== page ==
The Studio Blog

What 'mixed content' is and how it can affect your HubSpot website

July 1, 2019   |   1 min read time    Josh Markus Josh Markus

Take yourself back to high school. Your parents are out of town so of course you're going to invite some friends over. Maybe you'll have some pizza and watch Adam Sandler movies (the ones from the 90s when he actually cared about being funny). Ok, this is obviously not your high school story anymore. It's mine. Just go with it. You only invited a few people over but your friends invited their friends and before you know it someone you don't know is microwaving your mom's jewelry and there's a hole in your refrigerator. Congratulations, you just let in "the troublemakers", or, as we call it in the internet world, "mixed content".

'Mixed content' refers to website assets that are delivered via 'http' AND 'https'. Ideally, we want all of our web content to be delivered over 'https' rather than 'http' so we know it's secure. Think of 'https' as your friend. You could let them in your house without worrying they'll steal your dad's rare coin collection. When we have a mix of both 'http' and https' we get a 'mixed content' warning in the browser. This can have negative effects on user experience and the overall functionality of your website.

So now what do you do? You've already opened the door and the troublemakers are scattered all over your site. How do you deal with all the nonsecure 'http' content? The easiest way is to use an SSL checker to scrape your site and identify pages that trigger a 'mixed content' warning.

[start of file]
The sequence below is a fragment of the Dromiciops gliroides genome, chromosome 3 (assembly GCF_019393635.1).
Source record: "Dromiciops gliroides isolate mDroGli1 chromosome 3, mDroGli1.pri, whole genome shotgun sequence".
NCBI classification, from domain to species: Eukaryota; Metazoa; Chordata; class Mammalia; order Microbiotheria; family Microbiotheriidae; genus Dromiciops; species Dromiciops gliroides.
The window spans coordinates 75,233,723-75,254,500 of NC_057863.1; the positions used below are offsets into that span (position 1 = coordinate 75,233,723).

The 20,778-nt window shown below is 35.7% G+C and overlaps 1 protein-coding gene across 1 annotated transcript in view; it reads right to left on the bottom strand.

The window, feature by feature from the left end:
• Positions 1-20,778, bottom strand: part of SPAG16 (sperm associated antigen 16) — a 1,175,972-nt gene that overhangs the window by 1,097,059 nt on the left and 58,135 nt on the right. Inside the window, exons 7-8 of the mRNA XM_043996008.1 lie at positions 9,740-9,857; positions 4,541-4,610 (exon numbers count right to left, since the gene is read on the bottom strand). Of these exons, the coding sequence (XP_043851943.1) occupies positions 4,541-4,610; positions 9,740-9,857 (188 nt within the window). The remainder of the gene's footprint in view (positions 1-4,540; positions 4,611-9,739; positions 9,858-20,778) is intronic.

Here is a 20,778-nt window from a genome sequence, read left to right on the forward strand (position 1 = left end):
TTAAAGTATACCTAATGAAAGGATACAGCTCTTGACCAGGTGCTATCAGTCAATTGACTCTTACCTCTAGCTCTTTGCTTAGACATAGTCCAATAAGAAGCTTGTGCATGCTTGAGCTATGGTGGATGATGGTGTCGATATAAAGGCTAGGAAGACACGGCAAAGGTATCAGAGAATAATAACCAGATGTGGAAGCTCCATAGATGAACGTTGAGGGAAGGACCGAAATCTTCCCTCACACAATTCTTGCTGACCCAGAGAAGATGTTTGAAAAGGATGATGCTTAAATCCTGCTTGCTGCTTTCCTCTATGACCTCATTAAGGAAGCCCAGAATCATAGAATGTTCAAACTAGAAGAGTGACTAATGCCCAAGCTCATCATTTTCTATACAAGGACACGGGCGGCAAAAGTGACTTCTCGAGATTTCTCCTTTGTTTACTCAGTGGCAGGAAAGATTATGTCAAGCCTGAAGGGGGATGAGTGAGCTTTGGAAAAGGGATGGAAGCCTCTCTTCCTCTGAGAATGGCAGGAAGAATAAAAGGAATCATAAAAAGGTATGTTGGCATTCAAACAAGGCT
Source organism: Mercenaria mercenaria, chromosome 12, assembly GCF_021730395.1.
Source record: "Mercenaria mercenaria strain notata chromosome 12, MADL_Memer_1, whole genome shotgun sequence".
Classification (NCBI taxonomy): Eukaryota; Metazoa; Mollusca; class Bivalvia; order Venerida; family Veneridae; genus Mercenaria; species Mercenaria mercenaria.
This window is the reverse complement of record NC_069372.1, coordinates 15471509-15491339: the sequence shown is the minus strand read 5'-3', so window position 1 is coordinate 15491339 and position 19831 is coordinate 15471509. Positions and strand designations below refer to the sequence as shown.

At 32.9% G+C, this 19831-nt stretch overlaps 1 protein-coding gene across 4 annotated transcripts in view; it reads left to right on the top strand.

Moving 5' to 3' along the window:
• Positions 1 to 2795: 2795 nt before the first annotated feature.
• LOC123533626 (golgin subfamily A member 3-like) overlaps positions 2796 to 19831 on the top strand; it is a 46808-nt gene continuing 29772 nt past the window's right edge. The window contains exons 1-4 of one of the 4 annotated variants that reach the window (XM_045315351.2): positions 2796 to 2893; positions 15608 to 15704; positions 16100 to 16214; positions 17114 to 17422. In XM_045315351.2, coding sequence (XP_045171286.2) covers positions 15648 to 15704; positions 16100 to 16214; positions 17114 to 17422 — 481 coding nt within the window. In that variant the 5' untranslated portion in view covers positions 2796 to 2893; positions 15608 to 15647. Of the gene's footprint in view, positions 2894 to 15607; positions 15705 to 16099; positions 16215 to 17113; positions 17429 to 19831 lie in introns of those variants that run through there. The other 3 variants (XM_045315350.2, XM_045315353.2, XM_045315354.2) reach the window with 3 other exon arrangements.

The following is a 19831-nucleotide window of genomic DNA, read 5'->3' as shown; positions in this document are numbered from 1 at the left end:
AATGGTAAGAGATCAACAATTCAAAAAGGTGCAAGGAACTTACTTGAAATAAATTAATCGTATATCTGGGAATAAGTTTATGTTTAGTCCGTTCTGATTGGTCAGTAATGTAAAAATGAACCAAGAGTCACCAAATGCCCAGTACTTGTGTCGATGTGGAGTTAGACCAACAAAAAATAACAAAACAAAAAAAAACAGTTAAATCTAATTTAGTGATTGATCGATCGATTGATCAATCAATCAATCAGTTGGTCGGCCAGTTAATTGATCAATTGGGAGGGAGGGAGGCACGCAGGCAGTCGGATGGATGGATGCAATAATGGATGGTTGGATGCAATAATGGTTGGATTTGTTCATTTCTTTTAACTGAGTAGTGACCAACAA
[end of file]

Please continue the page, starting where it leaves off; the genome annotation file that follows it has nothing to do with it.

If you use an SSL checker like MissingPadlock, you'll be able to see every page on your site that has a 'mixed content' warning. Once you know which pages to look at, navigate to that page in your browser, open up the inspector (or view the page source) and search for 'http'. When you locate an 'http' reference, trace it back to the source in the backend and correct the link.

For example, if you find that an image is being referenced via 'http', in most cases you should be able to substitute 'https' to correct the 'mixed content' warning. Do this for all the 'http' references on your site and run the SSL checker again and marvel at how far you've come in life. And next time you see your friends, rather than telling them that you spent the weekend scraping your site for mixed content, just tell them you caught someone boiling your shoes and promptly kicked them out of your house. I promise the conversation will be more interesting.

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